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Coffee News - 27th January 2023

Welcome to our weekly round-up on the happenings in coffee from around the globe.


Coffee Prices Continue To Climb

Coffee prices continued to climb, with arabica futures rising by around 10% on the week’s open. Arabica prices climbed to a 3-week high, with the March KCH23 contract closing at 167.15 USC/lb in New York overnight. Robusta prices achieved a 3-month high in London overnight, with the March RMH23 contract closing at 1,9994 USD/ton.

The rising prices are again being driven by market speculation as US economic news showed a greater than expected rise in GDP for the 4th quarter, easing recessions concerns. Arabica also found support from the Brazilian real after it rallied to a 2 ½-month high, discouraging export selling from exporters. Excessive short positions held by traders could also fuel short covering pressures and trigger a further increase in prices in the short-term.

Robusta prices continued to find support after Volcafe forecast a deficit of 5.6 million bags as Indonesia production is predicted to fall to the lowest level in 10-years due to excessive rains across the country’s growing regions.

Soil Moisture High In Brazil's Coffee Areas

According to global market data provider Refinitiv, coffee production areas in Brazil are experiencing the highest levels of soil moisture of the last 7-years. As a result, coffee trees are expected to produce larger beans, but it is unlikely there will be an increase in fruit yield as the flowering phase for the current crop has already passed.

Data from the coffee regions of Minas Gerais and Sao Paolo shows the extra humidity coming at a good time for the 2023 crop, when fruits and beans are developing. Agronomists say that the coffee trees are looking good, and the crop is healthy, but still far below the record volumes of the 2020 harvest.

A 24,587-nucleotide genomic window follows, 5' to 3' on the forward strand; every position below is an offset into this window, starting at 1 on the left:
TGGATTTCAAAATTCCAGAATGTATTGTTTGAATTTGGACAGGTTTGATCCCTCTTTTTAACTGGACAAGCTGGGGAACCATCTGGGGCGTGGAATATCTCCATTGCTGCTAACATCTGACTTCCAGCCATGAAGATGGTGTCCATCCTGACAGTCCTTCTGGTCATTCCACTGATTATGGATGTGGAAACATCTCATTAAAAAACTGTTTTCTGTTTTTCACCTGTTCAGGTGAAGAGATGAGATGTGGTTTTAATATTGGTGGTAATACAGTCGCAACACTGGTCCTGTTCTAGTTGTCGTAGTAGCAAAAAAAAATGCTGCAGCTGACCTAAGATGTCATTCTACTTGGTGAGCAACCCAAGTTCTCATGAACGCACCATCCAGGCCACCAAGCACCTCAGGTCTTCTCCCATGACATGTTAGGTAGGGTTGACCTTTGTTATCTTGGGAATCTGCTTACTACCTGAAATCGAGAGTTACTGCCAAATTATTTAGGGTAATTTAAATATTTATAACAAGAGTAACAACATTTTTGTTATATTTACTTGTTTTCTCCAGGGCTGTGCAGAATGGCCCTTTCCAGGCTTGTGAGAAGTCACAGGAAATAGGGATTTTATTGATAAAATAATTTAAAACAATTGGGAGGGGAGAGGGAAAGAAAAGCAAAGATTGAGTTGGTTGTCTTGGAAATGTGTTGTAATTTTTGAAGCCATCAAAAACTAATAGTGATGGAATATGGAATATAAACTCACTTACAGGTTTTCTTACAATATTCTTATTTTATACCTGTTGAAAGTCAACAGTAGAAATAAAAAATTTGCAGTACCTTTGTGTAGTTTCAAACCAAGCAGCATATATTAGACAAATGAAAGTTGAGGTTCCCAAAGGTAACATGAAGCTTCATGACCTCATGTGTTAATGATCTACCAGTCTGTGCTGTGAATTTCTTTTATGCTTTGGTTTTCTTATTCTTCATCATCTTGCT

Fairtrade Risk Map Published

Fairtrade International has published the Fairtrade Risk Map, an interactive online tool to communicate the human rights and environmental risks inherent in global commodity supply chains. The map focuses on banana, cocoa, honey, grapes and coffee production currently and is scoped to introduce data on a further 17 commodity sectors as it is collected.

Data for each country covers 26 different indicators, covering a broad range of subjects such as gender rights, modern slavery, standard of living, and climate change issues.

The project was co-funded by the European Union and draws on data from a number of international sources such as the United Nations Development Programme (UNDP), the International Trade Union Centre (ITUS), and the World Bank.

The organisation said the map was the product of “our ongoing risk and impact assessment work — a collaborative effort with input from farmer cooperatives, workers and plantation management, Fairtrade staff from six continents, and external experts.”

The map can be found at the link here.

Unrest Continues In Peru

7-weeks after the removal of former President Pedro Castillo, protests are continuing having spread from the country’s south to the capital Lima where they have been met with heavy resistance from police and the armed forces.

Protestors are calling for the resignation of incumbent President Dina Boluarte as well as new elections and revisions to the constitution to address rising levels of inequality in the country, especially amongst indigenous and rural populations.

Protestors have been met with increasing repression, with over 50 protestors having been reported as being killed so far. The country’s ombudsman has confirmed that the majority of these deaths were the responsibility of security forces.

Peru’s next general election has already been brought forward by 2-years to April and President Boluarte has already indicated she will step down before then, despite a national disapproval rating of 71%.

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